Nothing Like A Day At The Beach: Sun, Surf, Feces And Flesh-Eating Bacteria

Nothing Like A Day At The Beach: Sun, Surf, Feces And Flesh-Eating Bacteria

Millions of Americans who hit the beach will go home harboring an unintended souvenir – a bacterial infection.

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Before you head to the beach this summer, you might want to double-check the water conditions. Many of the country’s idyllic beaches conceal a filthy secret below the sand and waves: dangerous levels of bacteria that put thousands of people at risk every year.

In a recently published study conducted by the Environment America Research and Policy Center, researchers found that the water at beaches in 29 coastal and Great Lakes states contained concentrations of bacteria well in excess of Environmental Protection Agency (EPA) standards – including the harmful organisms that inhabit human feces – which they said could sicken millions of beachgoers annually.

“It’s hard to believe that 47 years after we passed the Clean Water Act that we are still concerned with poop in the water when people want to go swimming,” John Rumpler, clean water program director for the center, told USA Today.

Last year, nearly 60% of 4,523 beaches tested across the United States demonstrated unsafe water pollution levels on at least one day, according to a report released Tuesday by the nonprofits Environment America Research & Policy Center and Frontier Group.

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These 2,620 beaches had bacteria levels that exceeded the US Environmental Protection Agency’s “Beach Action Value” threshold, which it recommends states use to provide an early alert to beach-goers who may be particularly sensitive to contaminants.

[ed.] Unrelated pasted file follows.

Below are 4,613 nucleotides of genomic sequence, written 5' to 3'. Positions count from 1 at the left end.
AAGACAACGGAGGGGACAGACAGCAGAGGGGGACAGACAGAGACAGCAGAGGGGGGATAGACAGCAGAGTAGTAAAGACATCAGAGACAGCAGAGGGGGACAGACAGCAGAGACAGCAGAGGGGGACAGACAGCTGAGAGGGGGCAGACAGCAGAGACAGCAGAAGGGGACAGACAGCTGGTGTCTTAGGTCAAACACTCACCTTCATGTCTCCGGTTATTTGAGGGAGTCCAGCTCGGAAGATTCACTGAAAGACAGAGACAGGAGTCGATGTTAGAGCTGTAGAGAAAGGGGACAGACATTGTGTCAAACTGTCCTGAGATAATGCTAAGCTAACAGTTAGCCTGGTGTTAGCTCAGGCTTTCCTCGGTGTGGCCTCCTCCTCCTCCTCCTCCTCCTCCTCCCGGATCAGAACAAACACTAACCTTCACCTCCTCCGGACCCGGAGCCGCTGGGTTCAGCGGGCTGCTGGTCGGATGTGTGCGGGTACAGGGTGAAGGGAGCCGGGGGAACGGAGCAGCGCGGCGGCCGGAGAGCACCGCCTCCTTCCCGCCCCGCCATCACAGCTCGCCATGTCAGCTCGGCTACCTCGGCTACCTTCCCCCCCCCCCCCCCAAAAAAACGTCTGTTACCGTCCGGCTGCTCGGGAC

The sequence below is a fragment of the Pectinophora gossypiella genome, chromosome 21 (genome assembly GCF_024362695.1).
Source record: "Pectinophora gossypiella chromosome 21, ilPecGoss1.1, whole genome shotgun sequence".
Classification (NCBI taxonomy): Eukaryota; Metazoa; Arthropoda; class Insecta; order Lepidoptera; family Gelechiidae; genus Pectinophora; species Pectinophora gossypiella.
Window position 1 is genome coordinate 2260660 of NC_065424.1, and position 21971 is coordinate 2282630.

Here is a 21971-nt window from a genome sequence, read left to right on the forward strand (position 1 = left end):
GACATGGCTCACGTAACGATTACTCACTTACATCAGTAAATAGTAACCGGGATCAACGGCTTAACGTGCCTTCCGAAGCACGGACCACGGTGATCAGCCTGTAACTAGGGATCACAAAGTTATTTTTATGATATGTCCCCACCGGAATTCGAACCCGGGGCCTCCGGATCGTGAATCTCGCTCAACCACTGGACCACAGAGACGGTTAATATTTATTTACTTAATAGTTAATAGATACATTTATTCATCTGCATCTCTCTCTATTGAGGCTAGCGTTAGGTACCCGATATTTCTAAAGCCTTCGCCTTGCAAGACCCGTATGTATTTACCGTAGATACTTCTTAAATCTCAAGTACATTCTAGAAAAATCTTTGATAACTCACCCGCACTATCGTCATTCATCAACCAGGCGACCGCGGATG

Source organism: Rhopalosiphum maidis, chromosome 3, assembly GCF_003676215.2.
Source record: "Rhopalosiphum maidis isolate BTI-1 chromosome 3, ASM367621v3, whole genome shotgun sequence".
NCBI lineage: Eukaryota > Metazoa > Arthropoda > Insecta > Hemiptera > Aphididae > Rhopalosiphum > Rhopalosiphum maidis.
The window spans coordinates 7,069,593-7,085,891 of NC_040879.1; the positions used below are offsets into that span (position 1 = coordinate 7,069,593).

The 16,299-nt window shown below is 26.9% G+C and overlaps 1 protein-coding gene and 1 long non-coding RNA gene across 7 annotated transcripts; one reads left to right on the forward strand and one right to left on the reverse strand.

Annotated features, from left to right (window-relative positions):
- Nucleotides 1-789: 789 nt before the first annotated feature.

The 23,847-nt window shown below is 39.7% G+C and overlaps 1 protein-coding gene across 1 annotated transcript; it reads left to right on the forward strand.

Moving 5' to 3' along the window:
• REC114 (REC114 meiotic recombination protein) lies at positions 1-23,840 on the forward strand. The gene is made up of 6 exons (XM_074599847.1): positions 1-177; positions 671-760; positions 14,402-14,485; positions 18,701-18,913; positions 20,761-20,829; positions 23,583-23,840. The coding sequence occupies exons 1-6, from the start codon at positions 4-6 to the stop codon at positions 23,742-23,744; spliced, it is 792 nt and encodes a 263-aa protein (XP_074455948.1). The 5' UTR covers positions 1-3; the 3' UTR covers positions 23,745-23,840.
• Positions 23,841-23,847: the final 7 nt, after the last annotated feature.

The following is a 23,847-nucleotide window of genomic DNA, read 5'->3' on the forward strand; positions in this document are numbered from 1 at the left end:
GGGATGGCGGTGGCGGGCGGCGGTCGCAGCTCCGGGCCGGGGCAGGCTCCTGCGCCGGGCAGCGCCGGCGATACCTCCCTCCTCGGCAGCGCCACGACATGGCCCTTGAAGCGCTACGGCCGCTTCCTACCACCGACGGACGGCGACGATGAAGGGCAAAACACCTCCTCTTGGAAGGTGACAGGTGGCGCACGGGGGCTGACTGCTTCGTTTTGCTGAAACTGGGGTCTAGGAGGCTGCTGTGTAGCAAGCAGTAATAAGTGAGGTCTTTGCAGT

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Bacteria levels can spike to dangerous levels on certain days, such as when rain washes waste from the streets into creeks or streams, which flow into larger bodies of water. Some areas fare much worse than others, however.

In Chicago, all of the 19 beaches sampled were considered unsafe for at least one day in 2018, while the city’s South Shore Beach registered contamination in 93 of the 98 samples collected. California’s Cabrillo Beach also came in high on the list, considered unsafe in 85 out of 175 samples in one section.

On the cleaner end of the spectrum, Georgia’s Jekyll Driftwood Beach provided only 2 contaminated samples out of 46, and Florida’s Bird Key Park resulted in 17 dirty samples out of 67, suggesting that even the tidier beaches can be risky on some days.

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The number of reported recreational water illnesses has steadily increased over the past few decades, the US Centers for Disease Control and Prevention says. About 90 million illnesses occur from water recreation events annually, according to a 2018 study published in the journal Environmental Health.

“Swimming at the beach is a prime summertime joy for millions of Americans, but clearly we have more work to do to make sure water at all our beaches is safe,” John Rumpler, director of Environment America’s Clean Water Program, said in a news release. “We must invest in water infrastructure that prevents pollution to ensure that America’s waterways are safe for swimming.”

Staying safe at the beach

“When it gets hot, it gets easy for bacteria to grow in the ocean,” said Dr. Alison Huffstetler, a physician at the Georgetown University School of Medicine.

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However, most bacteria dissipate quickly, she said.

“There has to be a lot of contamination to have a real impact on people going to the beach,” she said. “There’s absolutely bacteria in the water every time you get in.”

Huffstetler recommends taking general precautions like washing hands and feet after getting out of the water and avoiding swallowing ocean water.

The EPA also suggests that beachgoers avoid swimming at beaches where they can see discharge pipes or at urban beaches after a heavy rainfall.

Cover photo: Thomas Bender/Gatehouse File